Review | Extreme Ownership by: Jocko Willink & Leif Babin

I’ve deliberated extensively on this. Should one of the early reviews on be a non-fiction book? What’s more, should it be a title from the dreaded “Business/Self-Help” section of the book store? Maybe that’s just the English major bias coming out, with an ingrained animosity to all genres outside the acceptable range of “literary” topics. One (myself) would do well to re-read Michael Chabon’s outstanding essay in defense of genre fiction, “Trickster in a Suit of Lights: Thoughts on the Modern Short Story” from the ’08 collection Maps & Legends, in which he masterfully shows the value of any writing that brings illumination to the reader. This is what happened to me when I recently sped through Extreme Ownership – a straight-up business book from the self-improvement genre.

4x the stick on tabs my books typically get šŸ™‚

My decision to try on my very first self-help business book wasn’t entirely haphazard. I’ve held a long-standing admiration for the Navy SEAL community, and decided that a business book on leadership principles written by hardcore, real-deal, combat-veterans like Willink and Babin was a pretty legitimate place to start. I can tell you that it is.

I’ve been aware of Jocko Willink for a few years now, probably starting with his appearances on the Tim Ferris show podcast and website. I’ve subsequently found his titles all over the shelves in book stores, and found business folks singing his – and Echelon Front’s – praises throughout LinkedIn, etc. Sometime amidst the early weeks of the work-from-home (WFH) era of Covid-19, I was drawn more towards a need to get my self-help business reading game going. I took the plunge, and was pleasantly surprised.

Discipline Equals Freedom ā€” Jocko Willink (#275)

One review I read on LinkedIn was from a salesman saying that he has a highly dog-eared, and post-it tabbed copy of Extreme Ownership which he re-reads at least once a year. That was intriguing to me. The introduction to the book itself is not only refreshingly self-aware/deprecating, but also mentions the co-authors’ book tours and business seminar circuit rounds that have proven just how wide-spread the dog-earing fandom of their work really is. I prepared myself with my post-its and stick-on tabs.

As I dove in, I found the structure of the book to be pretty unique and engaging. Essentially, each and every chapter is presented as such: first 2/3’s dedicated to a Navy SEAL battlefield story, next 1/3 split between a short blurb on the leadership “principle” and the “application to business“. The battlefield stories are done tastefully. Willink and Babin go out of there way to protect identities of comrades-in-arms (something a bunch of other egomaniacal former US military specials ops folks haven’t done – breaking their own code), and not let these chronicles turn into gunslinger glorification tales. The pivot into the leadership principle is always quick and efficient. Then the business application parts are drawn directly from their first-hand experiences providing managament consulting services to corporate America through their firm Echelon Front.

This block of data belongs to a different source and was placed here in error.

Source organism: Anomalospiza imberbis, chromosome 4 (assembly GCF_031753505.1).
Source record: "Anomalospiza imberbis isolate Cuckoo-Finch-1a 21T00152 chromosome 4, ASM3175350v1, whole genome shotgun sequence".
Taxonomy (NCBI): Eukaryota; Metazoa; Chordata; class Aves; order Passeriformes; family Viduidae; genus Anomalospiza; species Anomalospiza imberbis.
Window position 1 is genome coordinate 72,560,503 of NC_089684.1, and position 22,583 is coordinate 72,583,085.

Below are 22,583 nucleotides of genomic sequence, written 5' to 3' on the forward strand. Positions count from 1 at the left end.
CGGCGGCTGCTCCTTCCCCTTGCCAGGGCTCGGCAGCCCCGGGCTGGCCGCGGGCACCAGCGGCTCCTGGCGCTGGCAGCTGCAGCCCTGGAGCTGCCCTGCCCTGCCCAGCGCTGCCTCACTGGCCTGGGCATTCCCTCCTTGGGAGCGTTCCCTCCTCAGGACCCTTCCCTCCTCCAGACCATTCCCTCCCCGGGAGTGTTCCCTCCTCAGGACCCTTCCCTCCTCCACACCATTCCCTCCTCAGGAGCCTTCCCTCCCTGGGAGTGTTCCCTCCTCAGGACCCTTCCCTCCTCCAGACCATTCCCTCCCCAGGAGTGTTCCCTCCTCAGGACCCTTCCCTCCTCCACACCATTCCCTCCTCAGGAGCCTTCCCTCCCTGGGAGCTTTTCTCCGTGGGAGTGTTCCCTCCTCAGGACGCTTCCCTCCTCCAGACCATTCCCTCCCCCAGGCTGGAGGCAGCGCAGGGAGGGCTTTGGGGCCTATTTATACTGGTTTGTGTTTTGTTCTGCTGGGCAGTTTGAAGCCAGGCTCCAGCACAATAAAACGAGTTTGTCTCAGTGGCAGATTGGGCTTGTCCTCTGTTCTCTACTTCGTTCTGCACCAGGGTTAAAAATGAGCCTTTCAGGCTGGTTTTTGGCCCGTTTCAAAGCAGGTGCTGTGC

Here’s …the crux of my review. I was able to take 1-2 of the chapters from this book, apply … to my own job and see immediate results.

Here’s my ultimate experience and the crux of my review. I was able to take 1-2 of the chapters from this book, apply the principle and – and more so – the business application example, to my own job and see immediate results. I will pause right here…

…This isn’t supposed to be some infomercial-like endorsement of this book. I am absolutely someone who passes the self-help section of a book store with a quickening of my step and a slight wave of nausea. However, I’m also someone that works a 9-5 corporate desk job, and deals with the challenges and hurdles presented by such an environment. In particular, I’m a middle-manager that has accountability up and down the chain-of-command in my organizational chart. Therefore, I found myself looking for advice on the age-old topic of leading by example and not making excuses. This is something the authors of Extreme Ownership refer to as “ultimate accountability”. In other words, as a leader in a business or non-profit organization you can only find success when you take full ownership of your work.

I am … someone who passes the self-help section of a book store with a quickening of my step and a slight wave of nausea.

A lot of the help in the book is presented without pretense. In fact, Willink states, “Who are we to write such a book? It may seem that anyone who believes they can write a book on leadership must think themselves the epitome of what every leader should aspire to be. But we are far from perfect.” (Extreme Ownership, Willink & Babin: St. Martin’s, 2015) He also goes on to point out that these are well-proven leadership principles, and many of the coaching ideas they present aren’t even entirely original. However, I find that the familiar leadership and management topics they present are given a power unique to their real-world experiences, and their ability to humble highly-educated/trained business leaders with the light of clear-thinking and sharp focus demonstrates why they are selling these books like hot cakes.

Now, for the inevitable follow-up question. Will I buy more of their books? The success of Extreme Ownership and it’s reprints in 2017 (original 2015 copywrite) have led to other titles like The Dichotomy of Leadership and Leadership Strategy & Tactics Field Manual. We shall see šŸ˜‰

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